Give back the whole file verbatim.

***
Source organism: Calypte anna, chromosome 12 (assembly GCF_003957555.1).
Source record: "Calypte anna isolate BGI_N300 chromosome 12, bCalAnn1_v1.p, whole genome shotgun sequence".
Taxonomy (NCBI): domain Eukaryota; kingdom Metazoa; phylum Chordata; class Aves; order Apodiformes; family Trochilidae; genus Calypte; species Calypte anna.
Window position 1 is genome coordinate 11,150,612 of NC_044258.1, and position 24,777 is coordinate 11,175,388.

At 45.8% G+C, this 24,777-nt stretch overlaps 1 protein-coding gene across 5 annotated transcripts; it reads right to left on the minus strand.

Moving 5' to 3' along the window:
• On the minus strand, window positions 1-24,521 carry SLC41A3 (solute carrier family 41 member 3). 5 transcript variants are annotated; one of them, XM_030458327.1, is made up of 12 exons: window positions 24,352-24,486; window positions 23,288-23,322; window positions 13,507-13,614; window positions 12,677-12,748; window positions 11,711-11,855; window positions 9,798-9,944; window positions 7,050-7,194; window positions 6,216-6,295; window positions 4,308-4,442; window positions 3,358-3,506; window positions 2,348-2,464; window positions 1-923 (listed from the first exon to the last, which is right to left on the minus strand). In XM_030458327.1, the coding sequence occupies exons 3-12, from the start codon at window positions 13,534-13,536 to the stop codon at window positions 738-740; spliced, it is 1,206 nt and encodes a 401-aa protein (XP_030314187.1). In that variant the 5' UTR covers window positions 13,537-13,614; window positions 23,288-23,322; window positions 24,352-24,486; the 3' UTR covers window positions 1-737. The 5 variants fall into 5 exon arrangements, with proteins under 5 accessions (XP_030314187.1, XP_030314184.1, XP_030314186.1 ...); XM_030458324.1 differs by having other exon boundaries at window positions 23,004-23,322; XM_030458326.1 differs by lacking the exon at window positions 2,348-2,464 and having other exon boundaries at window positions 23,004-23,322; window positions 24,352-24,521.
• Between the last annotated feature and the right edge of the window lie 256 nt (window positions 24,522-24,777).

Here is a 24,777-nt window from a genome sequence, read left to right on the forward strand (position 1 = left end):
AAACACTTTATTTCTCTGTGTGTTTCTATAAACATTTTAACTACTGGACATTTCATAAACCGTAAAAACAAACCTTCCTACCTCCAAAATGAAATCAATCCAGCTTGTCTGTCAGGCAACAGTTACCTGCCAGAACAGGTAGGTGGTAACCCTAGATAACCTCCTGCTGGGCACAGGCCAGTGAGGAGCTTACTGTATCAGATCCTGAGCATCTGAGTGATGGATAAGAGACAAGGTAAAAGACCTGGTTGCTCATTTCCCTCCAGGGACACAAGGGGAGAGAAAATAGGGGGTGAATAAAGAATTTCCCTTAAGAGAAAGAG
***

Source organism: Calypte anna, chromosome 12 (assembly GCF_003957555.1).
Source record: "Calypte anna isolate BGI_N300 chromosome 12, bCalAnn1_v1.p, whole genome shotgun sequence".
Taxonomy (NCBI): domain Eukaryota; kingdom Metazoa; phylum Chordata; class Aves; order Apodiformes; family Trochilidae; genus Calypte; species Calypte anna.
Window position 1 is genome coordinate 11,150,612 of NC_044258.1, and position 24,777 is coordinate 11,175,388.

At 45.8% G+C, this 24,777-nt stretch overlaps 1 protein-coding gene across 5 annotated transcripts; it reads right to left on the minus strand.

Moving 5' to 3' along the window:
• On the minus strand, window positions 1-24,521 carry SLC41A3 (solute carrier family 41 member 3). 5 transcript variants are annotated; one of them, XM_030458327.1, is made up of 12 exons: window positions 24,352-24,486; window positions 23,288-23,322; window positions 13,507-13,614; window positions 12,677-12,748; window positions 11,711-11,855; window positions 9,798-9,944; window positions 7,050-7,194; window positions 6,216-6,295; window positions 4,308-4,442; window positions 3,358-3,506; window positions 2,348-2,464; window positions 1-923 (listed from the first exon to the last, which is right to left on the minus strand). In XM_030458327.1, the coding sequence occupies exons 3-12, from the start codon at window positions 13,534-13,536 to the stop codon at window positions 738-740; spliced, it is 1,206 nt and encodes a 401-aa protein (XP_030314187.1). In that variant the 5' UTR covers window positions 13,537-13,614; window positions 23,288-23,322; window positions 24,352-24,486; the 3' UTR covers window positions 1-737. The 5 variants fall into 5 exon arrangements, with proteins under 5 accessions (XP_030314187.1, XP_030314184.1, XP_030314186.1 ...); XM_030458324.1 differs by having other exon boundaries at window positions 23,004-23,322; XM_030458326.1 differs by lacking the exon at window positions 2,348-2,464 and having other exon boundaries at window positions 23,004-23,322; window positions 24,352-24,521.
• Between the last annotated feature and the right edge of the window lie 256 nt (window positions 24,522-24,777).

Here is a 24,777-nt window from a genome sequence, read left to right on the forward strand (position 1 = left end):
AAACACTTTATTTCTCTGTGTGTTTCTATAAACATTTTAACTACTGGACATTTCATAAACCGTAAAAACAAACCTTCCTACCTCCAAAATGAAATCAATCCAGCTTGTCTGTCAGGCAACAGTTACCTGCCAGAACAGGTAGGTGGTAACCCTAGATAACCTCCTGCTGGGCACAGGCCAGTGAGGAGCTTACTGTATCAGATCCTGAGCATCTGAGTGATGGATAAGAGACAAGGTAAAAGACCTGGTTGCTCATTTCCCTCCAGGGACACAAGGGGAGAGAAAATAGGGGGTGAATAAAGAATTTCCCTTAAGAGAAAGAG